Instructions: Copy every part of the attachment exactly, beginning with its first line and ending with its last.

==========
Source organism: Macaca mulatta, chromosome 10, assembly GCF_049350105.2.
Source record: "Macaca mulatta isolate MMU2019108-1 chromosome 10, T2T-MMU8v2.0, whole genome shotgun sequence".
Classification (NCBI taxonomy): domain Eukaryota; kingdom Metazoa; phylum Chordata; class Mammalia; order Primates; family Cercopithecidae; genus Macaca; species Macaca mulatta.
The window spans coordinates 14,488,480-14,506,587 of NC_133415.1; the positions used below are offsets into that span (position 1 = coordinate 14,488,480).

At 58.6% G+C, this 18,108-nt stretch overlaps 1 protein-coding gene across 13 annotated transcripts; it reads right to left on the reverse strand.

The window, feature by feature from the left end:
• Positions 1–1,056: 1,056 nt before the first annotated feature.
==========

Source organism: Macaca mulatta, chromosome 10, assembly GCF_049350105.2.
Source record: "Macaca mulatta isolate MMU2019108-1 chromosome 10, T2T-MMU8v2.0, whole genome shotgun sequence".
Classification (NCBI taxonomy): domain Eukaryota; kingdom Metazoa; phylum Chordata; class Mammalia; order Primates; family Cercopithecidae; genus Macaca; species Macaca mulatta.
The window spans coordinates 14,488,480-14,506,587 of NC_133415.1; the positions used below are offsets into that span (position 1 = coordinate 14,488,480).

At 58.6% G+C, this 18,108-nt stretch overlaps 1 protein-coding gene across 13 annotated transcripts; it reads right to left on the reverse strand.

The window, feature by feature from the left end:
• Positions 1–1,056: 1,056 nt before the first annotated feature.